— By Andrew Johnson, Editor

When the first bird flushed, the familiar sound and rhythm of its wings caused my heart to skip a beat. I could tell it was an immature rooster that had not yet fully donned its rainbow of adult feathers, but I didn’t shoulder my gun.

“Rooster!” I shouted more instructively than instinctively, as the bird rode the west wind toward my son, Gavin.

He crumpled the bird with his first shot, and Gauge, our yellow Lab, made short work of the retrieve. Twenty steps later, two roosters broke to the left, and I notched my first double of the young season. Gauge retrieved one bird, while my 10-year-old daughter, Olivia, fulfilled her role as my backup bird dog and proudly held up the other.

While I was fumbling with my smartphone’s camera to get a quick picture of the kids and their birds, a fourth rooster broke from the cover, flying straight away to the north. Gavin missed clean on the first shot, but pulled some feathers off the rooster’s backside with his follow-up shot, causing the bird to set its wings and sail 50 yards before awkwardly dropping into a swath of reed canary.

We marked where the bird landed and pressed on through the tall, thick cover. It had been a wet year in this portion of South Dakota’s James River Valley, and the big bluestem and switch grass on this particular 80-acre patch of Conservation Reserve Enhancement Program (CREP) ground had responded in kind. We were hunting during the state’s resident-only pheasant season, when resident hunters get first crack at roosters on public lands a week before South Dakota’s traditional pheasant season opens.

As we neared the downed bird’s location, Gauge’s pace quickened as his body faithfully followed his nose through the dense cover. The wounded bird soon jumped skyward but couldn’t maintain flight. It hit the ground running, and the chase was on. A minute later we had our fourth bird in hand, no more than 150 yards from where we parked.

We finished our walk in clockwise fashion around the edge of the CREP ground, turning east and then south before pushing headfirst into the west wind along the backstretch toward our vehicle. The hunter in me wanted to take advantage of the last 45 minutes of daylight by giving another nearby public area a try, but the dad in me thought it best to end the hunt on a high note. So, after a few quick photos we cased our guns, loaded up the dog and pointed the car toward a nearby gas station with the best soft-serve ice cream this side of the Missouri River.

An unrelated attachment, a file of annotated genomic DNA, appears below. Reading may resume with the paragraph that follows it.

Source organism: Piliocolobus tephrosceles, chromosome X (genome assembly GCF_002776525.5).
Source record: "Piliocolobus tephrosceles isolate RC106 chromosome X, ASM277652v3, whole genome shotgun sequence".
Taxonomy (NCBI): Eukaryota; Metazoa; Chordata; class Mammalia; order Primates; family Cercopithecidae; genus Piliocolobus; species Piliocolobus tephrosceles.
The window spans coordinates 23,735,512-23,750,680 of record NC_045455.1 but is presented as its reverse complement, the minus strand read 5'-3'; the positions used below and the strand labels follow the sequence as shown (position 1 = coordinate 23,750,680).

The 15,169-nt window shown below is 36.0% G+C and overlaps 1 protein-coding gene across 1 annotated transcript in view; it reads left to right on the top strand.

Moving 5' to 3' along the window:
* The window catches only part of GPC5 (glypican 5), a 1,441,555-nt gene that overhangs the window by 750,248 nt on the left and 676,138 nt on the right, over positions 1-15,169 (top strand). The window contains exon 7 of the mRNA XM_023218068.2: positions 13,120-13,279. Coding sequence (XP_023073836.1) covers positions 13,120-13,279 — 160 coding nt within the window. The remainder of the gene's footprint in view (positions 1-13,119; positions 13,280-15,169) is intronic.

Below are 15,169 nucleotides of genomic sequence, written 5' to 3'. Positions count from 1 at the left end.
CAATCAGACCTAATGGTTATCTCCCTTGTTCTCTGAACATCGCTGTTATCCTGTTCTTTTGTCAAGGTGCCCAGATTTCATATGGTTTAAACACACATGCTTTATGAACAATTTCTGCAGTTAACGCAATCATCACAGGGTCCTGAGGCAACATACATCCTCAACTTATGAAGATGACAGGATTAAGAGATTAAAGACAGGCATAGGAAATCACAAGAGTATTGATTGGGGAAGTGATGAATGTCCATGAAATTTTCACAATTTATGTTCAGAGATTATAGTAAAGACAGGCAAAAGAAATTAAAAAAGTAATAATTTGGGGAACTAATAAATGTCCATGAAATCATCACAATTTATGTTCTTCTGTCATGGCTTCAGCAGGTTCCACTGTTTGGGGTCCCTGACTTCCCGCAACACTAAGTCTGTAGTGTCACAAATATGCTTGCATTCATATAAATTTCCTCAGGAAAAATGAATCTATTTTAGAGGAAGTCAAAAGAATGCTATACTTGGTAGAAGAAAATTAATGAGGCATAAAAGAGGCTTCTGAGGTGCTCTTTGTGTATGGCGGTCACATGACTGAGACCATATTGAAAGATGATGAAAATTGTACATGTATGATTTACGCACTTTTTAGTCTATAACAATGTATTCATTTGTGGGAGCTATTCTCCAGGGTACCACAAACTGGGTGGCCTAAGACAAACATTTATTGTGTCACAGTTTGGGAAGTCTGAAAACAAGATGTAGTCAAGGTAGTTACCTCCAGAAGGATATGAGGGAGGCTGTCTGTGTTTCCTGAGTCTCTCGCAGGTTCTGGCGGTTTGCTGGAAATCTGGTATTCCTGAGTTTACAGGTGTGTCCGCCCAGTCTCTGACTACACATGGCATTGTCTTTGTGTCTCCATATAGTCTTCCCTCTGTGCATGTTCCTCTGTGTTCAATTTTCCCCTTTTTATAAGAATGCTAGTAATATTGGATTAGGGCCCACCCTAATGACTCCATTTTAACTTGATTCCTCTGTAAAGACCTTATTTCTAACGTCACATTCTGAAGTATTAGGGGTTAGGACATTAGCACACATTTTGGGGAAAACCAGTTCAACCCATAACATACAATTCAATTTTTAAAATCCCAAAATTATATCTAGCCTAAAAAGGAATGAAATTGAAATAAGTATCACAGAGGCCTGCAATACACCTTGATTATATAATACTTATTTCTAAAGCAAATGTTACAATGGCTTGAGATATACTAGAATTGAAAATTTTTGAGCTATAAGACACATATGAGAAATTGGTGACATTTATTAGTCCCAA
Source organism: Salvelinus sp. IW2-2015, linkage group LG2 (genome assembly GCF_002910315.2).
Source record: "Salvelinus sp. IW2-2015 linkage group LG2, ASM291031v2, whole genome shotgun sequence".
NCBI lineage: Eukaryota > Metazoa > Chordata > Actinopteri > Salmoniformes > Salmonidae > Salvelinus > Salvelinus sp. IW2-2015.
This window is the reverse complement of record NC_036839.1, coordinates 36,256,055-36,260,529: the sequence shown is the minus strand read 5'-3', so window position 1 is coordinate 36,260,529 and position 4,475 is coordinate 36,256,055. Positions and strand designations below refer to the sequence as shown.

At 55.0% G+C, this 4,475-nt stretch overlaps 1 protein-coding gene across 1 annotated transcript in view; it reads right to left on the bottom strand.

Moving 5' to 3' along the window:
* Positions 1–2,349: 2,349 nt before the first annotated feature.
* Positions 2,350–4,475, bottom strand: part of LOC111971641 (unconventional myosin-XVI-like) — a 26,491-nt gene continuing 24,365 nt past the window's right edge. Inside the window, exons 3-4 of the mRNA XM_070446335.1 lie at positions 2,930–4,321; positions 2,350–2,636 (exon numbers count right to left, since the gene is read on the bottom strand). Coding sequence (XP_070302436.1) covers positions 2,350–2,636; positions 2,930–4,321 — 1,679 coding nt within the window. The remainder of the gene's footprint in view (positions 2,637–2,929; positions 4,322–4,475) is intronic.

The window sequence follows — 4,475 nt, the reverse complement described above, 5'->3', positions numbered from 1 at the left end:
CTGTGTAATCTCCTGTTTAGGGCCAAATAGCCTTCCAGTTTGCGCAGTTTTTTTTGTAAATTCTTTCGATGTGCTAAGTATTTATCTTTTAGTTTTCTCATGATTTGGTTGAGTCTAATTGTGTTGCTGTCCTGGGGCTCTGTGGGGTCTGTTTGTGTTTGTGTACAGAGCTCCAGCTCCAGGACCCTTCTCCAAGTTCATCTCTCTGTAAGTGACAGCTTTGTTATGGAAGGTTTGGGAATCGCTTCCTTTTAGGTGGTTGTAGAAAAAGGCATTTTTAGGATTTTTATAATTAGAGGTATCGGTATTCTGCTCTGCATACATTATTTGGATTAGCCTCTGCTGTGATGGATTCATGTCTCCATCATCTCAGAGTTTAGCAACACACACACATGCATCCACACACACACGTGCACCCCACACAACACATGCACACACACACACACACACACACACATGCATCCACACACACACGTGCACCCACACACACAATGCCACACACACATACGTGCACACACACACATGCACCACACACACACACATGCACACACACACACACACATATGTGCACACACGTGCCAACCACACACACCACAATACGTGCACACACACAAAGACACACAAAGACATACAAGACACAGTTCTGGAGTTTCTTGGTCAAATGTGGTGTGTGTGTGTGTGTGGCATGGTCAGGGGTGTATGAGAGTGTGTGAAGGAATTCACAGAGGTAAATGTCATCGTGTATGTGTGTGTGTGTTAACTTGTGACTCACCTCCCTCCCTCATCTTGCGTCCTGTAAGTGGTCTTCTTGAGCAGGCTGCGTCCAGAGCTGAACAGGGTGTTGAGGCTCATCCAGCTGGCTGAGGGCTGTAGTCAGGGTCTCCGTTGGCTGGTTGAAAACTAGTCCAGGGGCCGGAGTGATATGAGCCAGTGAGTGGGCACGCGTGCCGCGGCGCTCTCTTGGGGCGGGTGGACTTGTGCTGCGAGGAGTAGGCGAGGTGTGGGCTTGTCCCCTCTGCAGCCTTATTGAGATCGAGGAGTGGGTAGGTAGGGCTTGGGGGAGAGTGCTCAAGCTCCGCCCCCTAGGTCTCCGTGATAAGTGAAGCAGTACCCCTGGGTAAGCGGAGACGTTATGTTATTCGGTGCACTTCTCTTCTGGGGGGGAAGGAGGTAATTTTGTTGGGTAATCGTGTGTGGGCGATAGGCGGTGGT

The author’s kids hold up their bounty after a quick mid-October hunt. A little preseason scouting can go a long way toward early season success, especially when hunting public ground.
Photo by Andrew Johnson

Hunting in the early season isn’t without its challenges, but our success that day was no accident. We had scouted the area well, and even though the CREP area was bordered on two sides by standing corn, we knew the west wind would conceal our approach as birds moved back into the cover to roost for the night.

Many people look forward to the opener and first parts of the pheasant season, but heading out early in the season doesn’t guarantee you’ll shoot your limit of “dumb” or uneducated birds. In fact, there have been plenty of hunters — present company included — who have been humbled by the colorful birds when a majority of the crops are still standing and the countryside is blanketed with plenty of thick cover.

If you head out during the early season, keep these things in mind to have a more successful hunt.

Food Sources

Corn and pheasants seem to go hand in hand, and hunting in and around standing corn is never a bad idea. Keep in mind, though, that corn isn’t the only food available to pheasants, especially to young-of-the-year birds that make up a majority of the population.

A mature rooster or hen seeing its second October will turn to small grains and corn as preferred food sources because they are looking to build up fat reserves for the winter months. Building a layer of fat takes more energy, so that’s why mature pheasants turn to the small, calorie-packed grains found in the Dakota fields during the fall.

It’s hard to go wrong hunting in and around standing corn, but corn isn’t the only food source early season pheasants consume. In fact, studies have shown that weed seeds and insects account for a large portion of young birds’ diets during September and October.